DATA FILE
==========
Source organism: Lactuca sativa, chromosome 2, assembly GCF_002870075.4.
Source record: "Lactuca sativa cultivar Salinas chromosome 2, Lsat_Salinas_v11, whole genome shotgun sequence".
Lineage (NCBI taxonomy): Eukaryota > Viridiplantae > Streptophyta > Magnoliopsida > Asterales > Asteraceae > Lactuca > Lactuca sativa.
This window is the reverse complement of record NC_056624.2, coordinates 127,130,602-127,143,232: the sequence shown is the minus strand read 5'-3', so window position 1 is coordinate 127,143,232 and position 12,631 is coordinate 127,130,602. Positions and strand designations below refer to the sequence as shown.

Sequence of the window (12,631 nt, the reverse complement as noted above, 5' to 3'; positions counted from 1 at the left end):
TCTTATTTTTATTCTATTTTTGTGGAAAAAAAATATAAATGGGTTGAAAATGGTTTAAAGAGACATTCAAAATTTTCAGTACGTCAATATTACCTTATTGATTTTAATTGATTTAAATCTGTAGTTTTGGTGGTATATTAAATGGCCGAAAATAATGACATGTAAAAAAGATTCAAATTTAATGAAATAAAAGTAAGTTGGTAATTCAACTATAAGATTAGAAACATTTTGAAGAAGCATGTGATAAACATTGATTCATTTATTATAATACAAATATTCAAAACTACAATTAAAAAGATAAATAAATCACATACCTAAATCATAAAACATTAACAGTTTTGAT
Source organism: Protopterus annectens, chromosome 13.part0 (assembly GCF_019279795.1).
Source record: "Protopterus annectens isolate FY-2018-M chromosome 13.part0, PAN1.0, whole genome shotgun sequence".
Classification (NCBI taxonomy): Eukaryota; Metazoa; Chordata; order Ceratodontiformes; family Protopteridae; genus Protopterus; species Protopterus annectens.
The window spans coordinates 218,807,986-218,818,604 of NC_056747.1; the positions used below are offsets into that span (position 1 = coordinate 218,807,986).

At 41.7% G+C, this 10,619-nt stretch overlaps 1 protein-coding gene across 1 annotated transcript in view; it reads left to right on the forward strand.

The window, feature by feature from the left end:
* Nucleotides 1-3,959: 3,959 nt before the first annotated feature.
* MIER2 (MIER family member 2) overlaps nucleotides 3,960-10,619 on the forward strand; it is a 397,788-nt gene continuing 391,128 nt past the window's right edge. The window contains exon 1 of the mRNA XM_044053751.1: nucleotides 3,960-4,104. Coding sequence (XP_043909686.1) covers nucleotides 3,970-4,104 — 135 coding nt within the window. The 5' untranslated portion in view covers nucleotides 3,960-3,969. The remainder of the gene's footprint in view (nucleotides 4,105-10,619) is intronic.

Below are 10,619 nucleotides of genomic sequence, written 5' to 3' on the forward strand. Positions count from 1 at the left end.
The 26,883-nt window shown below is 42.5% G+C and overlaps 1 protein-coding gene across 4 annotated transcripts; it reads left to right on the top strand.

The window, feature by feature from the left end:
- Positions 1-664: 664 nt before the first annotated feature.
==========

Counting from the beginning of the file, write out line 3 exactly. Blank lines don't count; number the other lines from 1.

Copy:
Lineage (NCBI taxonomy): Eukaryota > Viridiplantae > Streptophyta > Magnoliopsida > Asterales > Asteraceae > Lactuca > Lactuca sativa.